The Gypsy Moth Caterpillars are impacting more than just the trees and leaves in eastern Hampden County.
Parents told 22News that the principal kept the children inside for their own protection.
Small caterpillars are now everywhere- on homes, all over the police department headquarters, and at the town hall.
Gypsy Moth Caterpillars are causing some people who come in contact with them to break out in rashes.
22News is working for you with why you might see less caterpillars come this summer.
New England environmental officials and scientists say it would be too costly.
The destructive gypsy moth caterpillars have been spotted on trees in eastern Hampshire County.
Last summer gypsy moth caterpillars returned to parts of western Massachusetts and now this year they’ve been spotted again.
The caterpillars were responsible for eating the leaves off some 350,000 acres of trees in Massachusetts last year.
The maps, compiled by a postgraduate fellow at UMass Amherst, make use of satellite images of New England this summer.
22News discovered that this spring’s dry weather made conditions ideal for these insects.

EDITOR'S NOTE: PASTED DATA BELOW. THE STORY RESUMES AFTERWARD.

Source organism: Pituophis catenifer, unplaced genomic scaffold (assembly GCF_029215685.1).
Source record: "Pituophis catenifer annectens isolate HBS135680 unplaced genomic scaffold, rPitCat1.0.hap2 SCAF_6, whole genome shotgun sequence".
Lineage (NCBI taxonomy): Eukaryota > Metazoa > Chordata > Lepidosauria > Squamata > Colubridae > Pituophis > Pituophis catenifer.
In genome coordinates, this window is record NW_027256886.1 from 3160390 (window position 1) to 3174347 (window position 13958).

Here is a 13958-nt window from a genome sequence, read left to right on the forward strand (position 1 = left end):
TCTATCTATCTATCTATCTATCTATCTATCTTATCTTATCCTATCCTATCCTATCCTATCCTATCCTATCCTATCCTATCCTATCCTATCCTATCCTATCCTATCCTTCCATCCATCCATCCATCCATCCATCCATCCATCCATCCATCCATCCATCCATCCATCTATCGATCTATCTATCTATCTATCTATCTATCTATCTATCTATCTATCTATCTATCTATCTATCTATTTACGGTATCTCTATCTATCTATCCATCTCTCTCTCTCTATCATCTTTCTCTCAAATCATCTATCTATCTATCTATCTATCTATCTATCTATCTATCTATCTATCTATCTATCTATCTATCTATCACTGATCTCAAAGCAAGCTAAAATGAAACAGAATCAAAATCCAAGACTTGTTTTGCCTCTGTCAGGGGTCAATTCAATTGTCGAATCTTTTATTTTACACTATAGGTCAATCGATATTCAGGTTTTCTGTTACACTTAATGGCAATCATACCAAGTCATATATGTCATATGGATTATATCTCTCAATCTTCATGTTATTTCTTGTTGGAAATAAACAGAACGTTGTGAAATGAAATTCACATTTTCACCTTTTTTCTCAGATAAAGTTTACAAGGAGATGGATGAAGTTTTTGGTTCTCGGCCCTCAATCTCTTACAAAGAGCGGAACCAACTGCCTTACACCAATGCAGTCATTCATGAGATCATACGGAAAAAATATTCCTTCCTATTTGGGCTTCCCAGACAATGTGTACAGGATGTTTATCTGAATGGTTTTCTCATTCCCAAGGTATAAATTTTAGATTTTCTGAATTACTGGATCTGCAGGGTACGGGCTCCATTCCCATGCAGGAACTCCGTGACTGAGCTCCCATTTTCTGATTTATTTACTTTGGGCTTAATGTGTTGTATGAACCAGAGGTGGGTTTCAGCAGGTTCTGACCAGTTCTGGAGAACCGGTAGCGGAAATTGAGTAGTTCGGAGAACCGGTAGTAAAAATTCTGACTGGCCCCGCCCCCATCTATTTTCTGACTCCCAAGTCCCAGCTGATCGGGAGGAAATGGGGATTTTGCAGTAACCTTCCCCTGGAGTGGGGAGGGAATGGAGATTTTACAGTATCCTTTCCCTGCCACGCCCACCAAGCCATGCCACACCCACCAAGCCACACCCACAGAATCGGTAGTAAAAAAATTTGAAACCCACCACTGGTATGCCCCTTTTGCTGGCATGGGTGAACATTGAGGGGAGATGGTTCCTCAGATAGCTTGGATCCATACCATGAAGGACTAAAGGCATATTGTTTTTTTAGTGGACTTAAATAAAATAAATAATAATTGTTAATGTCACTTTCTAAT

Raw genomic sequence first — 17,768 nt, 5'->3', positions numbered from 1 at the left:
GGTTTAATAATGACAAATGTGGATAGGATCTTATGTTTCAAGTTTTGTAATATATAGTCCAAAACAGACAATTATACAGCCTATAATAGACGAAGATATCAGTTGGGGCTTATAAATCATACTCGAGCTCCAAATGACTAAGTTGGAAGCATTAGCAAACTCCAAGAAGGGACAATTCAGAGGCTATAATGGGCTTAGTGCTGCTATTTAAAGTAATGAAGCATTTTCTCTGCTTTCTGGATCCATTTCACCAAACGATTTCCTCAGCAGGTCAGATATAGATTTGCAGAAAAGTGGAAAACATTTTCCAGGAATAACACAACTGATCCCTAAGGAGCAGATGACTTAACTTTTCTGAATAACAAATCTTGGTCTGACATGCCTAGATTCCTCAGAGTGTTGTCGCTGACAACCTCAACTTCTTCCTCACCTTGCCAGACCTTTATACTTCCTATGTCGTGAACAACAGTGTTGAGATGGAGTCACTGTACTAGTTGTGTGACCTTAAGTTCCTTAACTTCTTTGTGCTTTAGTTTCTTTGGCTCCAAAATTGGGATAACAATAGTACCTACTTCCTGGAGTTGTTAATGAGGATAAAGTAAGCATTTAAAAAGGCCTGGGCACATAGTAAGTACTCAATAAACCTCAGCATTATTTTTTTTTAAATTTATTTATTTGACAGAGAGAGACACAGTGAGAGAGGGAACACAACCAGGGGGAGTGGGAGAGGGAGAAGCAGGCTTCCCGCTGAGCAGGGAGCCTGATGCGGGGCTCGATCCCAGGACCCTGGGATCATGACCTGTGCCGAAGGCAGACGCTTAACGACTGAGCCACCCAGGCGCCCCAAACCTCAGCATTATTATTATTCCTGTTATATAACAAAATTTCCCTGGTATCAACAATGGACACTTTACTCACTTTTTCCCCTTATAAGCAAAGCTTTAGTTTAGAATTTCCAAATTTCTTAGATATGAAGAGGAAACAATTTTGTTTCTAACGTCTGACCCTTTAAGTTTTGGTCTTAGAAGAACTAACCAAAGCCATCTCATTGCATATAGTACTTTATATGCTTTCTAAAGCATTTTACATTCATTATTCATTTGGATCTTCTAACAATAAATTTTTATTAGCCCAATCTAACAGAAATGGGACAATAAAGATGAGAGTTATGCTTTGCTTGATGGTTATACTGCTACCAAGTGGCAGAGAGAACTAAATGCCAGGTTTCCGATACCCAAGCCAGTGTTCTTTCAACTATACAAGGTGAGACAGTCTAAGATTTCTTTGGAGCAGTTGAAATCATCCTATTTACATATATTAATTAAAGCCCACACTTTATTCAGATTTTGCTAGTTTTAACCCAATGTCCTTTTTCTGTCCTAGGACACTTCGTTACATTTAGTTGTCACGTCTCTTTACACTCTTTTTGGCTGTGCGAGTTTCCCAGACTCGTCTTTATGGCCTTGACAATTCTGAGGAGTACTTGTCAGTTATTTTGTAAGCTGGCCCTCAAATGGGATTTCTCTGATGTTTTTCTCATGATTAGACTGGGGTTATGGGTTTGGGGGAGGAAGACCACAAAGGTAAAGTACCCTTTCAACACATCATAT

After the worst infestation of gypsy moth caterpillars since the early 1980s, trees in hard-hit areas of the state are finally recovering.
Natural fungus and virus are not able to stop these moths due to the dry pattern especially this past spring.
The gypsy moth caterpillars have been munching through lots of leaves leaving trees dry and sometimes dead.
Last week, 22News showed you damage in Holland from leaf-eating Gypsy Moth caterpillars, but that’s not the only local town affected.
The gypsy moth caterpillars are defoliating trees in parts of eastern Hampden County.
If you grew up in the 1970s and 1980s you probably remember the gypsy moth caterpillar.
Hundreds of thousands of Gypsy Moth Caterpillars are everywhere; in the trees, on the ground, and on parked cars.
They’re creepy crawlers and masses of them are invading lawns and trees all over New England. The gypsy moth caterpillar invasion.